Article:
Monday, April 26, 2010


Today, I checked me & J's wedding website.  On the homepage, there's a countdown to our wedding day.

Today, the clock informed me that we are at 165 days to go.  It seems like just a week ago when J and I set up the site and it began counting down from some ridiculous number like 407 and we kind of chuckled at how long our engagement will be.  Others assured us the time would fly.  I still disagree, but man... 165 days?  The time isn't exactly flying by, but it certainly is passing without me fully realizing it.

Jitters?  None yet.  But ask me in 164 days, and my answer might be a little different.

One of our engagement photos, taken October 2009 by my buddy Buzz.

Reinforcing Complacency

As I write this, I am also writing my midterm project for my Advanced Speaking class.  The project is to create a group presentation based on different topics given to them.  As I go over each of the topics, I find myself deleting and then re-typing anything that I anticipate would wedge my students into the corner of complacency.

I've often given my students topics to discuss that force them to think about their own sense of political efficacy.  Things like the sickening amount of electronic waste (or other waste, for that matter) that pollutes the poor rural areas of their own country and the corrupt officials who pocket the money meant to assist in alleviating these problems.  Or the fact that many more Chinese citizens are waking up to the fact that a press controlled by a higher power is no press at all.  Or that their boastful monuments to Cartier, Louis Vuitton, and increasing joint ventures of Audi in the city centers are quickly warping the humble simplicity found in Chinese tradition and history into a massive consumerist society obsessed with the quickest way to make money-- the very same bourgeois lifestyle that could've landed you in prison not so long ago.  And don't even get me started on the fact I need a VPN to keep up this blog... most likely visited primarily by my parents.

In most cases, my students explain to me-- sometimes with defiance, other times with a crippling helplessness-- that my discussion topics are often "too political."  There's nothing, they explain to me, that they can do, or that the common person can do, to change the situation I lay before them in simple chalk and instruction to discuss how to address the problem using the present perfect or in conditional sentences.  Perhaps they are right-- maybe mixing grammar with politics in China is not a good idea.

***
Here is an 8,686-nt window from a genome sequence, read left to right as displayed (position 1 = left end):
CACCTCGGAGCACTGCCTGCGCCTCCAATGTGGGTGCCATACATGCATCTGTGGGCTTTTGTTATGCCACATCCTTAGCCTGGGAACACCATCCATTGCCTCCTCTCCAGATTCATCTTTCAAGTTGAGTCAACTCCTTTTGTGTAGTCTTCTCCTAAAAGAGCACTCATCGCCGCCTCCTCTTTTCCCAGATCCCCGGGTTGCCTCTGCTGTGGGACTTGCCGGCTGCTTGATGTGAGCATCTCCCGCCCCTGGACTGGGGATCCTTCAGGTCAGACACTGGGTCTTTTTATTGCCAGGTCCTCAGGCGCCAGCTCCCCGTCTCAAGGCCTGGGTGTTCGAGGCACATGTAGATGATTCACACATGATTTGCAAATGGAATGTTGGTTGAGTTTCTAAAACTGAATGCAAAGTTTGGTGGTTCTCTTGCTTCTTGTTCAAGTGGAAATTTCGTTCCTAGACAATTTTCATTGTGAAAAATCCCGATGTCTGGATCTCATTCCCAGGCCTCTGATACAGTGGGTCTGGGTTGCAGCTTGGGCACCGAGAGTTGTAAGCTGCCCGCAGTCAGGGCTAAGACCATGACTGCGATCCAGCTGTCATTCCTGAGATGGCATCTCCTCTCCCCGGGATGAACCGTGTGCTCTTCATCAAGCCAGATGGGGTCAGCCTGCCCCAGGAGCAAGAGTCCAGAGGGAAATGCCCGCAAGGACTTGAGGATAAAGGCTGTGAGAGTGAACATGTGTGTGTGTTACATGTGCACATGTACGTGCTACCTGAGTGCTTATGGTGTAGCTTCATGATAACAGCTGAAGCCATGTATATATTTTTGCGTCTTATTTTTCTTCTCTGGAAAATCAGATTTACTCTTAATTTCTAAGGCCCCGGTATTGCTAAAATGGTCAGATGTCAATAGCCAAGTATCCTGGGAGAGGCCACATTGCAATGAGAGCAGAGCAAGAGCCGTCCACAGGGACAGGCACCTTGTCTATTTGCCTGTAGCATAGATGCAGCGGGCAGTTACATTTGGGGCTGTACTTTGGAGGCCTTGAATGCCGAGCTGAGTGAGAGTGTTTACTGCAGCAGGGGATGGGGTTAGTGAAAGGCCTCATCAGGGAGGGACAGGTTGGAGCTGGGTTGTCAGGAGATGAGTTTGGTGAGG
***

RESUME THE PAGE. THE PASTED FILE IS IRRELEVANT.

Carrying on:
But my idealistic mind likes to believe that I am not just an English-speaking parrot spitting out grammar rules and vocabulary without making my students think.  Sure, that is what China would like for me to be.  Unfortunately for them, it's something I simply won't do.

"And therein lies the rub."  At what point do I simply give them a break and let them live in their continued existence of bending to a certain rule for the "harmonization" of a country they love?  When do I throw in the towel and just hope that they have retained some ability to think on their own?  When is it time to just be an English teacher?  When will I realize that striking the delicate balance between taking advantage of teachable moments and knowing when it's time to shake the dust is an art that very few have perfected?

I'm still not done with my midterms, and I fully expect to hear a chorus of moans and groans when I pass it out to my students tomorrow.  Little will they know that inside, I am moaning and groaning right along with them.  For different reasons, though, of course.

Monday, April 19, 2010

Conversations with my dad

My dad is one in a million.  I woke up today for some ungodly reason at 5:30 AM.  I made it a point to be productive and catch up with folks back home since we rarely beat the time difference and find good times to chat.  For a little background, my dad is a HUGE Karaoke fanatic.  People think I'm kidding when I talk about how family events go in my house, but the formula goes something like: Dinner, Dessert, Drinks, Karaoke, Drinks, Karaoke, Fall asleep on couch.  My dad must have a thing for obnoxious songs, because his signature karaoke number is "My Way," made famous by Frank Sinatra and broken-English speakers all over the world.  Here's a tidbit from a conversation I had over Gchat with my pops.  Gotta love that slight hint of Konglish in the conversation, too.

James: :)
  Did you hear about "My Way" is banned from karaoke shops in Philppines?
 me: Because everyone wants to sing it?
7:51 AM James: No, they were fighting - each claiming that they sang better than the other guy